Honolulu Mayor Kirk Caldwell on Tuesday announced that more than 2,000 lane miles of roads in Honolulu have been repaved over the last five years and that fixing the city’s roads and potholes remains a high priority.
“This administration, when it came into office in 2013, one of our priorities, our commitment was to repave our long-neglected city streets,” said Caldwell from the top of Nipo Street in Manoa, which is slated for repaving. “We haven’t deviated from that priority.”
Caldwell said he committed to paving at least 300 lane miles every year at a cost of about $150 million annually to repave streets that had been neglected for 30 to 50 years, and that his administration has stayed the course.
“We’ve done this all around the island,” he said. “We haven’t just done it in the urban core. We’ve been on the West side, the North Shore, Waimanalo, Hawaii Kai, all over the place. The good news is we’ve exceeded our target. We said 1,500 lane miles within five years. We’re going to be finishing our six years, this administration, and we’ve now exceeded 2,000 lane miles as shown here by this chart.”
Caldwell disagreed with a recent report by TRIP, a Washington, D.C.-based transportation research group, that ranked Honolulu No. 5 on a “Top 20” list of large, urban areas across the U.S. with the highest share of major roads and highways in poor condition.
In its report, TRIP, a nonprofit sponsored by insurance and transit engineering businesses, examined pavement conditions, vehicle operating costs and transportation funding in mid-size and large urban areas across the U.S. It said more than half, or 54 percent, of Honolulu’s major roads and highways are in poor condition.
San Francisco-Oakland, Calif., took the top spot in the ranking, with 71 percent of its roads and highways in poor condition, followed by San Jose, Calif., with 64 percent, Los Angeles-Long Beach-Anaheim, Calif., with 57 percent, and Milwaukee with 54 percent.
TRIP also ranked Honolulu No. 8 in highest average yearly vehicle operating costs, at $851, as a result of driving on roads in need of repair. Data for the report were pulled from the Federal Highway Administration’s (FHWA) 2016 annual survey of state transportation officials and based on a uniform pavement rating index.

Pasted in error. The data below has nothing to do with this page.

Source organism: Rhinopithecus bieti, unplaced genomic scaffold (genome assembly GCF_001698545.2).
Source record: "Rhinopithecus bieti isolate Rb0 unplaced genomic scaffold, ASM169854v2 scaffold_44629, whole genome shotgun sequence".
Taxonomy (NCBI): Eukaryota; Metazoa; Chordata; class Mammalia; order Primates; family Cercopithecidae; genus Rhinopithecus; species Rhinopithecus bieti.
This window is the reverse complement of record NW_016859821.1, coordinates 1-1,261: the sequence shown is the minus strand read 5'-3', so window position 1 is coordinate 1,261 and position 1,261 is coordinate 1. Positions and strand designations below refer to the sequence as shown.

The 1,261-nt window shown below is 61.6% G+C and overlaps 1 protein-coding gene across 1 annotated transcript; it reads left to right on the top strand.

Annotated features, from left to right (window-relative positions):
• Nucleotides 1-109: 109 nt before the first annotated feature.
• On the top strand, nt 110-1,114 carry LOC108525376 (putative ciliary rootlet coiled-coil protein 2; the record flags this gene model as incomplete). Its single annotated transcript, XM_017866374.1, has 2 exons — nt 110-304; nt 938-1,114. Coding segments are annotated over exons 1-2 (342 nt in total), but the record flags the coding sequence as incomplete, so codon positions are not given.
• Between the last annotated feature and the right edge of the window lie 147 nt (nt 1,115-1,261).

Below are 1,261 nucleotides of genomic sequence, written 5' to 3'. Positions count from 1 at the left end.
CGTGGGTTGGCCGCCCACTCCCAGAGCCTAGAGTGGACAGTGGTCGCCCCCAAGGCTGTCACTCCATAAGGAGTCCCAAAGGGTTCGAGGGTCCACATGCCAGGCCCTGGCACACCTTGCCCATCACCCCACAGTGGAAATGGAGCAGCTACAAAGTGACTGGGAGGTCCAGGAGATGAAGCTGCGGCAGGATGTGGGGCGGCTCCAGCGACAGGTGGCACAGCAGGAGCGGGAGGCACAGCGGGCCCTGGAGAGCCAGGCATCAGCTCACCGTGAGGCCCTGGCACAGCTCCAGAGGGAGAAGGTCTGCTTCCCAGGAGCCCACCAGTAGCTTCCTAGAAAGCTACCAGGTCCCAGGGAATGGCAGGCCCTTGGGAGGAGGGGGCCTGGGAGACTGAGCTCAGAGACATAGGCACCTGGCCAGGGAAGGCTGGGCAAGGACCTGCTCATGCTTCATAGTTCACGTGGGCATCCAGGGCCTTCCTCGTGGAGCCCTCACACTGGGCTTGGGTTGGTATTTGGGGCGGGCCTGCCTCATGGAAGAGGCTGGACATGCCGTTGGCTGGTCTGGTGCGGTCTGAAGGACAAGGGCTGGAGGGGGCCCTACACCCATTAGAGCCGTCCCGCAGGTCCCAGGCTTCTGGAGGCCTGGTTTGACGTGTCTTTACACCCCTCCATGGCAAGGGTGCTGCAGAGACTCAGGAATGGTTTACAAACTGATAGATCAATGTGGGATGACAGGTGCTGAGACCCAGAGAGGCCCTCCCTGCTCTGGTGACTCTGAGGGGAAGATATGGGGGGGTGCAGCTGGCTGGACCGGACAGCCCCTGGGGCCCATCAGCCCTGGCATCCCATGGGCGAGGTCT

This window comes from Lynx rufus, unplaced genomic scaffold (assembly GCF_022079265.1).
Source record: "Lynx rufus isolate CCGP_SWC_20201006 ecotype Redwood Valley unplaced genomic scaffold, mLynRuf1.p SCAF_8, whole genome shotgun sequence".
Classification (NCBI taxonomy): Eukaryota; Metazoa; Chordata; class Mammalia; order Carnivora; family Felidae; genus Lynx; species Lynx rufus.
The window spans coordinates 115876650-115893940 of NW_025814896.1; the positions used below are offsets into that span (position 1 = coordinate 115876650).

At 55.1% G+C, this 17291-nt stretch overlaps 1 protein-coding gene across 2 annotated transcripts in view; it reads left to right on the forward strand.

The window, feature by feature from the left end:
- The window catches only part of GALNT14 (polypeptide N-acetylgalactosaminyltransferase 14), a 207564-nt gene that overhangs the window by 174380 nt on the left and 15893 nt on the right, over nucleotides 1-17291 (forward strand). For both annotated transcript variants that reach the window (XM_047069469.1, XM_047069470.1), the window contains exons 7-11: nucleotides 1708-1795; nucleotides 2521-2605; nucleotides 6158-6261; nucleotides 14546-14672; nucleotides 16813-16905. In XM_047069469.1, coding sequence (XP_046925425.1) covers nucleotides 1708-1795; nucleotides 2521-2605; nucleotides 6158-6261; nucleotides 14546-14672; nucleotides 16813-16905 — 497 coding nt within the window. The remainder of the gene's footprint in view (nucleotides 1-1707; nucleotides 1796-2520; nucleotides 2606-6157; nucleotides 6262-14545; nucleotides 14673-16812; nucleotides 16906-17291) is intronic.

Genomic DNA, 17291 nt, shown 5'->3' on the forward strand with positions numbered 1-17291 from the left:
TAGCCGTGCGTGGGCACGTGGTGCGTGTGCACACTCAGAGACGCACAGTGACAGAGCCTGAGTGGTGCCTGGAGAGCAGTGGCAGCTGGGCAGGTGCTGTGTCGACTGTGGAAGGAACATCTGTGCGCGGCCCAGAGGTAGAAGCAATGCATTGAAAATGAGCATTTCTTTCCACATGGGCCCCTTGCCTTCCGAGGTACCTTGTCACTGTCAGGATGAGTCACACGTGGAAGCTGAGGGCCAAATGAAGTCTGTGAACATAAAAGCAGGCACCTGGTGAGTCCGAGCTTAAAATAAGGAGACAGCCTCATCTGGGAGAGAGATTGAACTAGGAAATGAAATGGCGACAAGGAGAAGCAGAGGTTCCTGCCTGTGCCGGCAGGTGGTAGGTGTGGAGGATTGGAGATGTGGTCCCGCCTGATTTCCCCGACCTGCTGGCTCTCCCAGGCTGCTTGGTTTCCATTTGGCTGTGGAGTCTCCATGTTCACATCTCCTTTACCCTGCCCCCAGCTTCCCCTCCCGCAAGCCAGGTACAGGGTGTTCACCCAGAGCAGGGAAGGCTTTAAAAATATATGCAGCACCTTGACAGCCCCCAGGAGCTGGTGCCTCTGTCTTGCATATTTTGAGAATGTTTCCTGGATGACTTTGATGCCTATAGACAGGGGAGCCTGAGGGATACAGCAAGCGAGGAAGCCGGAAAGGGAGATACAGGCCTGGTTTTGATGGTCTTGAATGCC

Caldwell said he thinks the report’s results would be different if it included more recent data and looked at city streets. He also questioned which roads were actually measured. The city has jurisdiction over 3,517 lane miles of roadways throughout Oahu — 57 percent of which have been repaved.
“How we measure our success is, one, we know how many lane miles we repaved, and you can go look at them yourself and they’re in good shape,” he said. “They’re smooth and beautiful. But we also measure by how many potholes we filled.”
The city administration in 2013 filled in 48,000 potholes, and that number has been dropping steadily over the years because streets have been paved, he said. So far this year the state has filled in 16,000 potholes.
But the city is not done, and more streets in Honolulu still need to be paved, he said, including South King Street in front of Honolulu Hale, Punchbowl Street and parts of Chinatown and downtown.
Honolulu Facility Maintenance Director Ross Sasamura said the city is also focused on preventive maintenance by using crack seal, slurry seal and seal coating to extend the life of a street beyond five to seven years.
In response to the report, state Department of Transportation spokesman Tim Sakahara said that since 2016 the state’s Highways Division has continued to focus on system preservation projects to make the best use of limited funding. The state allocates 90 percent of available funding to improving existing infrastructure.
State preservation projects include the reconstruction of roads and replacement and rehabilitation of bridges.
“To ensure pavement sections last longer, we are removing pavement and weakened base layers prior to reconstruction,” he said, “using concrete pavement in additional areas to extend life, and performing pavement preventative maintenance to seal the roadways and add a layer of protection.”
The state also has delivered or begun repaving projects on the H-1 freeway and Farrington, Kalanianaole, Kahekili, Nimitz, Pali and Likelike highways, in addition to Kalihi Street, Kunia Road and Mokapu Saddle Road. Statewide, he said, the department has improved 400 miles of state roadways.
The public can report a pothole on city streets by calling 768-7777 or visiting honolulu.gov/dfm/pothole.